The U.N. placed the FDLR on its sanctions list in December 2012. A U.S. State Department official told me that "the FDLR as a group is subject to an asset freeze and the individual members under sanctions are subject to personal asset freezes" as well as a travel ban. ("We have no evidence that high-level individuals subject to sanctions live in the U.S.," the official added.) But the diplomat in Kigali -- who said he doesn't believe negotiating with the FDLR would work -- thinks the world "could do more to squeeze" the FDLR's supporters, "freeze assets, create travel bans, arrest them. We have to try to close the net around them."

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On March 30, the Security Council voted to extend MONUSCO's mission in Congo for another year -- including the mandate of the FIB. When the vote went through, the representative from Congo announced that operations against the FDLR are "imminent" and that "decisive operations" will take place "very soon."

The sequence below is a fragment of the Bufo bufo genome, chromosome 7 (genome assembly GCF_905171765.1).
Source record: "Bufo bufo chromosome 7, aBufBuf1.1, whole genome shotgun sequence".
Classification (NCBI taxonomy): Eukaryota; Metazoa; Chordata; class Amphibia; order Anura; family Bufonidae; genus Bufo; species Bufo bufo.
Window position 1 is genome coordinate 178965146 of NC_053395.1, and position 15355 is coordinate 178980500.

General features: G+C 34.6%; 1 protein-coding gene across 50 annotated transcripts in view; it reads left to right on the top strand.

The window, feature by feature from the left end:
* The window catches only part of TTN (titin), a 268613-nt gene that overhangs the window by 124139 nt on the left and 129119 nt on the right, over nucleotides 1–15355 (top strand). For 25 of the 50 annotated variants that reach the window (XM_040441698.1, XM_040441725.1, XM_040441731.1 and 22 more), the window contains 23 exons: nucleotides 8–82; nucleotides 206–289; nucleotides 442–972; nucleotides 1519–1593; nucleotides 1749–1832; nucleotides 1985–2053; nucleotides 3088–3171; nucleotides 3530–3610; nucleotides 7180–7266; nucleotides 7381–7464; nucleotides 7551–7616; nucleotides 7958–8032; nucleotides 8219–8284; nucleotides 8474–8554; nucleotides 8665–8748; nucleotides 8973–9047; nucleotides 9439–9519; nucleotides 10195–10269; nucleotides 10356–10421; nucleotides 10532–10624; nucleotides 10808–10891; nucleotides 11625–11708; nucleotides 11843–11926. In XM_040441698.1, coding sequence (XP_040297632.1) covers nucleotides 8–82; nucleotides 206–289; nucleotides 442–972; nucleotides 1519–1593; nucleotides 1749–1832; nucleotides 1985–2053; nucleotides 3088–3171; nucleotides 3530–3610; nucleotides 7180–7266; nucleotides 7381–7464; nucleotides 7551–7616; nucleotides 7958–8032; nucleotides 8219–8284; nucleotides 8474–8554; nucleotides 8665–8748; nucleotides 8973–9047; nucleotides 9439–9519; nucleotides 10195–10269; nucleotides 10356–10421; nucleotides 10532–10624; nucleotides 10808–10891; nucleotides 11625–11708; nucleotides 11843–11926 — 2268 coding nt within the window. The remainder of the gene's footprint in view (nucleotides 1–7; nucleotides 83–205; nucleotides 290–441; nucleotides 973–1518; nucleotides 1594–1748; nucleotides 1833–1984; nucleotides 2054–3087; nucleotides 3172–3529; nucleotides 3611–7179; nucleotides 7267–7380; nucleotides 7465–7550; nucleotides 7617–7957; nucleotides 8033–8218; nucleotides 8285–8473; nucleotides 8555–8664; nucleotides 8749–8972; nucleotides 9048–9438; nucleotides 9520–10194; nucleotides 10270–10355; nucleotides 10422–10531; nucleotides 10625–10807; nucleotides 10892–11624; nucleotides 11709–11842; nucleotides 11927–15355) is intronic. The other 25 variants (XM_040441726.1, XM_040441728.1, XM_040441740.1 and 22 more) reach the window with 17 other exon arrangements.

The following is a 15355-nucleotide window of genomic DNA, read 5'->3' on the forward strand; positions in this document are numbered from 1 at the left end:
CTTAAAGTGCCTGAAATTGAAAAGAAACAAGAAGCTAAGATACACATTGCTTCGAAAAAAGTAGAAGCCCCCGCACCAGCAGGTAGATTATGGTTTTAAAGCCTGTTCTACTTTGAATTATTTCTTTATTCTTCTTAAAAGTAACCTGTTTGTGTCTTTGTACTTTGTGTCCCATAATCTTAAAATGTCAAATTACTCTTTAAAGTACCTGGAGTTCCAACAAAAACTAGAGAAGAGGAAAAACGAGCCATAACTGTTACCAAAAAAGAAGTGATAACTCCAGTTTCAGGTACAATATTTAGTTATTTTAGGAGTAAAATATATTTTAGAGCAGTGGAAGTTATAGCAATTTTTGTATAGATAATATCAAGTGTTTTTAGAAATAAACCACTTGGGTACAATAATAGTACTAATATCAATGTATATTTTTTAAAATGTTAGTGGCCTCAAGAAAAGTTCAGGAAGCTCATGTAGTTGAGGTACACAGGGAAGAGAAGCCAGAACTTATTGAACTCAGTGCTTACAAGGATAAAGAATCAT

But there's no guarantee that the exercise of military might can fix what has become one of the biggest humanitarian crises in the world. It won't necessarily protect civilians; in fact, if history is any guide, it will likely harm them. And it won't erase the tension between Congo and Rwanda that the FDLR and other militias have both fed and been fed by for years. "It's time for them to look in the mirror," the Western diplomat said of the need for both governments to recognize their role in perpetuating conflict.

By contrast, peaceful demobilization of the FDLR -- and, one by one, other militias in Congo -- would provide something of a symbolic bookend to the genocide that took place 20 years ago. It would also likely go a long way toward bringing sustained peace to the Great Lakes region, and to the lives of its battered people.

LIONEL HEALING/AFP/Getty Images

Argument

Let Me Down Easy

It's bad enough the United States is slashing military aid to Afghanistan. Don't shut off the civilian aid spigot, too.